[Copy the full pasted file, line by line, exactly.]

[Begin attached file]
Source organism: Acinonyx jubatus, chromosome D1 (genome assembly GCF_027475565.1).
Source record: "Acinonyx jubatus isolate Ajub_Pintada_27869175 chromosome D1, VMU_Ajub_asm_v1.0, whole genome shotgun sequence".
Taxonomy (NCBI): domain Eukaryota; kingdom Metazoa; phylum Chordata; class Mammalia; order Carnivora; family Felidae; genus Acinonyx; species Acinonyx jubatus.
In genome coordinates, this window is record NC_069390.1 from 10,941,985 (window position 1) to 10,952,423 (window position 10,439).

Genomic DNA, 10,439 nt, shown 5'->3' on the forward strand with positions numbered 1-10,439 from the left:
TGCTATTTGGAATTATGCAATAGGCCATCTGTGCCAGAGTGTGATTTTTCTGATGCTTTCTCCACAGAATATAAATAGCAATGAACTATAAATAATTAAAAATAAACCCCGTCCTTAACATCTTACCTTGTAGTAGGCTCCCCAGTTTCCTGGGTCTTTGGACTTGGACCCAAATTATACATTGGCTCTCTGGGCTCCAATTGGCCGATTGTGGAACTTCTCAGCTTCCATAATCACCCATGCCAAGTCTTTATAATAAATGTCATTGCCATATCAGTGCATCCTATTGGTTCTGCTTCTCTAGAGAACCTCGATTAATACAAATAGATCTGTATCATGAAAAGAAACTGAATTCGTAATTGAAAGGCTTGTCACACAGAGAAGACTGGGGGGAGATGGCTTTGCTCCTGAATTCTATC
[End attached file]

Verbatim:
Source organism: Acinonyx jubatus, chromosome D1 (genome assembly GCF_027475565.1).
Source record: "Acinonyx jubatus isolate Ajub_Pintada_27869175 chromosome D1, VMU_Ajub_asm_v1.0, whole genome shotgun sequence".
Taxonomy (NCBI): domain Eukaryota; kingdom Metazoa; phylum Chordata; class Mammalia; order Carnivora; family Felidae; genus Acinonyx; species Acinonyx jubatus.
In genome coordinates, this window is record NC_069390.1 from 10,941,985 (window position 1) to 10,952,423 (window position 10,439).

Genomic DNA, 10,439 nt, shown 5'->3' on the forward strand with positions numbered 1-10,439 from the left:
TGCTATTTGGAATTATGCAATAGGCCATCTGTGCCAGAGTGTGATTTTTCTGATGCTTTCTCCACAGAATATAAATAGCAATGAACTATAAATAATTAAAAATAAACCCCGTCCTTAACATCTTACCTTGTAGTAGGCTCCCCAGTTTCCTGGGTCTTTGGACTTGGACCCAAATTATACATTGGCTCTCTGGGCTCCAATTGGCCGATTGTGGAACTTCTCAGCTTCCATAATCACCCATGCCAAGTCTTTATAATAAATGTCATTGCCATATCAGTGCATCCTATTGGTTCTGCTTCTCTAGAGAACCTCGATTAATACAAATAGATCTGTATCATGAAAAGAAACTGAATTCGTAATTGAAAGGCTTGTCACACAGAGAAGACTGGGGGGAGATGGCTTTGCTCCTGAATTCTATC